So our latest little obsession in research-land is something called **The Jarzynski Equality**, which is a strong statement about **equilibrium** thermodynamical quantities being *exactly* derivable from **irreversible (non-equilibrium)** trajectories. Jarzynski has a brief commentary in PNAS that describes it, but the major result is this equation:

Here β is the inverse temperature (1/(k_{b} T)), W is the work done to drive a system between two thermodynamic states, and ΔF is the free energy difference between these two states. The angle brackets around the left side stand for the average (performed over many repeated trials) of what’s inside the brackets.

Traditional thermodynamics tells us this:

The huge difference is that the traditional thermodynamic approach tells us that the work done to drive the system from one state to another is always **greater than or equal to** the difference in free energy between the two states. The conventional wisdom is that the *equality** is reserved for a special kind of driving that is done infinitely slowly (i.e. in thermodynamic terms, the system is driven **reversibly*). For any other kind of transformation (i.e. for any experiment that we can do realistically), the work done to drive the system should always be *greater than* the free energy difference.

Jarzynski’s equality says something much stronger. It says that we can get the free energy difference between two states by averaging a large number of *irreversible* experiments, and that our free energy estimates won’t be an upper bound, they’ll be the *actual* free energy difference.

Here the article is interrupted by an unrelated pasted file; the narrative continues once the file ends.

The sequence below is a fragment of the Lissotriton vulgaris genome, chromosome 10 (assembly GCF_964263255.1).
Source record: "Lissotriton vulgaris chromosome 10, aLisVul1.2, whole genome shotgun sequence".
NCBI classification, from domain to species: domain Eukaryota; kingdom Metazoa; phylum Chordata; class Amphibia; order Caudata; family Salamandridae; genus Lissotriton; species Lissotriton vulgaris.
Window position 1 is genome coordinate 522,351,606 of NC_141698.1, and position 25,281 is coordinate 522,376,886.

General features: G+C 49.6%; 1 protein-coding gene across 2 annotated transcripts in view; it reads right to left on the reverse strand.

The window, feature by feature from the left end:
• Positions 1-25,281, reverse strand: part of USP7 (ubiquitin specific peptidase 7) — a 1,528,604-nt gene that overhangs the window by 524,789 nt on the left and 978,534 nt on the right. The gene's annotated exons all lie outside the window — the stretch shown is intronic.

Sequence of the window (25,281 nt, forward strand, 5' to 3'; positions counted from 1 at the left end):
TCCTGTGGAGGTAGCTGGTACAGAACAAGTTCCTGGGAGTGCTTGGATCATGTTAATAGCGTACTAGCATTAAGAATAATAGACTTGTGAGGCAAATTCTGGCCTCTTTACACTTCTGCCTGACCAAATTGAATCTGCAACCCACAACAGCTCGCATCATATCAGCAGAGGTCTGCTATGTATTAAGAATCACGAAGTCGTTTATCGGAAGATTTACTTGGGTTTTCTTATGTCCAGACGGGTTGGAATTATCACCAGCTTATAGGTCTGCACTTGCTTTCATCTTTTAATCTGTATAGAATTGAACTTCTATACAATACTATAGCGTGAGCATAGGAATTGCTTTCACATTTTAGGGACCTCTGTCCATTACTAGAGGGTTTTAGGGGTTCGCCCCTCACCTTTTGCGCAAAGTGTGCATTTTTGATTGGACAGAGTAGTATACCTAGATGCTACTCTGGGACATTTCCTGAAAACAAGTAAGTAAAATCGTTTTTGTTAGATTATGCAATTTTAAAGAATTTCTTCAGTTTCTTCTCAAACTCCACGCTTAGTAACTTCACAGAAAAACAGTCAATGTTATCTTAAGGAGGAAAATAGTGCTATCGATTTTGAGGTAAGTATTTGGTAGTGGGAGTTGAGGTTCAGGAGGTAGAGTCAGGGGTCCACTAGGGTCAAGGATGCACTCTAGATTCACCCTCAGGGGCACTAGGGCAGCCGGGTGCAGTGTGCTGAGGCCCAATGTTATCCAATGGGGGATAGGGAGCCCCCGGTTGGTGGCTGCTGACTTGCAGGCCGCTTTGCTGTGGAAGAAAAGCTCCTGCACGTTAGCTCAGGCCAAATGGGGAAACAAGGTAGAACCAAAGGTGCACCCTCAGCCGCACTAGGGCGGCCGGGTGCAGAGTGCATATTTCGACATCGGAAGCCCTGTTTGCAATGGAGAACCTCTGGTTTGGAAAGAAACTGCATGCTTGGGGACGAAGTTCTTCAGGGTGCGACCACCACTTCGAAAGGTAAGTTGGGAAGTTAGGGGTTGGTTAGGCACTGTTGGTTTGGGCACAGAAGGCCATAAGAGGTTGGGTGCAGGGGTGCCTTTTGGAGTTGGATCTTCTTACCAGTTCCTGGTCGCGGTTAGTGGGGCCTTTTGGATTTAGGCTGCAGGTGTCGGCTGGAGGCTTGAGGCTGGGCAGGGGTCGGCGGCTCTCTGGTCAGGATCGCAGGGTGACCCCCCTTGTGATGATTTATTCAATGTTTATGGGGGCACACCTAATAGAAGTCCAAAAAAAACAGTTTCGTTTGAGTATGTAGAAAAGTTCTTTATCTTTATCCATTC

If Jarzynski’s inequality is correct, this is a *huge* change in our understanding of how we use thermodynamics. It has, unsurprisingly, generated a lot of activity in the literature. Here’s a brief roadmap of what we’ve been reading on the subject:

Jarzynski first published this work in Phys. Rev. Lett. 78, 2690-2693 (1997) and elaborated a master equation approach in Phys. Rev. E 56, 5018-5035 (1997). Gavin Crooks Crooks tackled the equality using path-ensemble averages (Phys. Rev. E 61 2361-2366 (2000)). The best basic description of Jarzynski’s Equality we’ve found is in a wonderful article by Gerhard Hummer and Attila Szabo that relates the Equality to concepts like atomic force microscopy and steered molecular dynamics. Hummer & Szabo published their article in PNAS 98, 3658-3661 (2001).

There have been some sceptical papers in the literature. Cohen and Mauzerall puslished a paper in J. Stat. Mech. which was critical of the proof of the equality. Jaeyoung Sung has a paper up at arXiv that places some limits on the driving process.

There have also been attempts to add quantum mechanics to the picture, notably by Satoshi Yukawa and Shaul Mukamel.

From my perspective, this is all extremely exciting. We’ve got some non-equilibrium driving code that we use to drag molecules around to set up initial conditions for *equilibrium* simulations. It would be very nice if we could use that driving code to calculate free energy surfaces directly.

[tags]thermodynamics, statistical mechanics, molecular dynamics[/tags]